That the said Prisoners, being very uneasy under the hardships of their Confinement, accuse the Petitioner as the Occasion and Encourager of their Disorder hoping thereby to procure their own Enlargement and avoid a further prosecution and notwithstanding what the Petitioner had done to prevent any Disorder in the said Company, buy laying downe his Commission, sending the Company notice of it, and not being present at the Muster of the said 5th July when the Disorder hap’ned, the said Prisoners accusation against the Petitioner was admitted and then and not before the said Prisoners were enlarged upon their giving Security, and also making Oaths that they would appear to answer the Matters objected against them, and besides which such Security was also extended to oblige them upon penalty of their goods and Estates to furnish Witnesses to convict the Petitioner of the Crimes he was so unjustly accused of. And thereupon an action or process was on the 28th of July formed against the Petitioner in the said Royall Court in the name of Your Majesty’s Procurer and Comptroller for ordering and commanding the man in the said Massey’s Company as well on the 28th May as on the 5th July not to obey him the said Massey by which means a Sedition and Mutiny hap’ned in the said Company.
That/ in Order to make out his Charge against your Petitioner who was not so much as present the 5th of July when the Disturbance hap'ned or was Complained of by the Commander in Chiefe, the very seven men who were accused and imprisoned as the authors thereof and had obtained their own liberty by unjustly accusing the Petitioner and then stood bound to procure Witnesses against him, no one of the said Persons having to this day been prosecuted for their own offence.
That after these and many other hardships which the Petitioner hath undergone by an unreasonable and violent prosecution the Cause came to be heard before the Royall Court of Guernsey the 10th October last, at which time the said Court did not think fitt to give any Judgment against the Petitioner but have Transmitted the said Cause and proceedings under the Seal of the said Island to your Majesty in Council for your Royall Direction therein.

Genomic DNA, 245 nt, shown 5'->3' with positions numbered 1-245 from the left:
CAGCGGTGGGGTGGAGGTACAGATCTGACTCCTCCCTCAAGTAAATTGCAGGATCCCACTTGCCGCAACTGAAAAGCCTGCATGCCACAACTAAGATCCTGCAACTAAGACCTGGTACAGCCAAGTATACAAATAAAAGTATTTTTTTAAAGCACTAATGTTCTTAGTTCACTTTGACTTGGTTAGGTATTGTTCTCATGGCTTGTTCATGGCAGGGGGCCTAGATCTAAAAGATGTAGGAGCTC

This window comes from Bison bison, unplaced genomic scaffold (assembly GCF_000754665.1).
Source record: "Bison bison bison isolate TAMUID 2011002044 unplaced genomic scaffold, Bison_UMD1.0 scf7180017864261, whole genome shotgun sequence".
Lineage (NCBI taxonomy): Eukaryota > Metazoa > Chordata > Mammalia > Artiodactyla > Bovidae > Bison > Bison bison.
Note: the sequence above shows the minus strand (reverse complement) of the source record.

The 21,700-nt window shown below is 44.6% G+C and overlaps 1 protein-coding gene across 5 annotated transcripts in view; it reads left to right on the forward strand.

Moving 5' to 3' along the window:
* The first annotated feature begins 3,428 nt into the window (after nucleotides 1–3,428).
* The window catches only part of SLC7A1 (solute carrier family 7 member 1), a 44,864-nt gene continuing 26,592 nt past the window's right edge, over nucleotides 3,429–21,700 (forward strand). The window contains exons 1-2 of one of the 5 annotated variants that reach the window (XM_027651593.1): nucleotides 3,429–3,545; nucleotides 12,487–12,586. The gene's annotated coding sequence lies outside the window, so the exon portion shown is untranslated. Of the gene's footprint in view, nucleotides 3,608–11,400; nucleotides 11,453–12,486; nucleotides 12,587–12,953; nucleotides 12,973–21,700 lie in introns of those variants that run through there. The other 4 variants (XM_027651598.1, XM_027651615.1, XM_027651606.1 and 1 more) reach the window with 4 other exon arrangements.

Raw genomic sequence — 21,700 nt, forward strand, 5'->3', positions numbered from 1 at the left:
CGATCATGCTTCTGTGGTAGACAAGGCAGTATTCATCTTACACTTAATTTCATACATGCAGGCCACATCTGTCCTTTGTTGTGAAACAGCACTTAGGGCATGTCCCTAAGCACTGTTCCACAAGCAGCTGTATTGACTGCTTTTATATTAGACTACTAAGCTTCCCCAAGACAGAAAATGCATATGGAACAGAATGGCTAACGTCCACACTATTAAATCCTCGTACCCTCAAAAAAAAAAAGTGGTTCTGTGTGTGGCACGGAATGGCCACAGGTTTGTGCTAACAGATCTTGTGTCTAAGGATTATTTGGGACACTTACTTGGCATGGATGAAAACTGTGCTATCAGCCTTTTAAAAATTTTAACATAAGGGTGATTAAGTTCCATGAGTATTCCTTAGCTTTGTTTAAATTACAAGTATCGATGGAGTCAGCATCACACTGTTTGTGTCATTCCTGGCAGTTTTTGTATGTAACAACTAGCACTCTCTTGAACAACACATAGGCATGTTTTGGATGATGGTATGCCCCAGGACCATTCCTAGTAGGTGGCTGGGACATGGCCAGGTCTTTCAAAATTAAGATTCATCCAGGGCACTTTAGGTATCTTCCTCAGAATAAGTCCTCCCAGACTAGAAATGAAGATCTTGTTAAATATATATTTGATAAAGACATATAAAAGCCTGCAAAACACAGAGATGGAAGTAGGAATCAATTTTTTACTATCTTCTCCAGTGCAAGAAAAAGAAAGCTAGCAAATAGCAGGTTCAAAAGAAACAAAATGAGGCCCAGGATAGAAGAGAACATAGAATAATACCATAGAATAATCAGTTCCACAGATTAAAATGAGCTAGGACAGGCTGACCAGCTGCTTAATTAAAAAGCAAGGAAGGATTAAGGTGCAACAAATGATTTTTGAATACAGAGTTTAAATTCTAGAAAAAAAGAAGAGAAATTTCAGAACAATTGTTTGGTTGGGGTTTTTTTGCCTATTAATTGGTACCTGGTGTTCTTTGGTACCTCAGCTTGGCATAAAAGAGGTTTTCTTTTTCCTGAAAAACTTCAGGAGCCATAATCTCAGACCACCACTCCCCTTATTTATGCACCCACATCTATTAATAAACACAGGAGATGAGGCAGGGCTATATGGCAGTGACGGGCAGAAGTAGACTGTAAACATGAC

Your Petitioner therefore most chearfully Embraces this Opportunity of Submitting his Case to your Majesty Royall Determination most humbly Beseeching/ Your Majesty to Direct the same may be examined in to by a Committee of your Majesty ‘s Councill and that the Petitioner may have such Relief in the premises as to your Majesty’s great Wisdom and goodness shall seem meet. And your Petitioner is duly bound, shall ever pray &c.
A true Copy
At the Court of St James’s
The 3rd of January 1705
¹ 'Pierre de Beauvoir Jurat, married Thomasse Blanche, and had three sons, Guillaume [William], Pierre and Charles. William was the only one who married. William de Beauvoir, Jurat, married Jeanne, daughter of Jean le Hardy and had two sons and two daughters, Jeanne and Elizabeth, neither of whom married. The two sons were William, who became Comptroller and married 1. Elizabeth, daughter of Daniel Le Febvre; 2. Catherine Herivel, & 3. [-] Le Hardy of Jersey (he had no children); and Pierre, Captain of Infantry, who married but had no children.' From the De Beauvoir Family Files in the Library.
² For the way the militia of this period exercised, see Musket drill.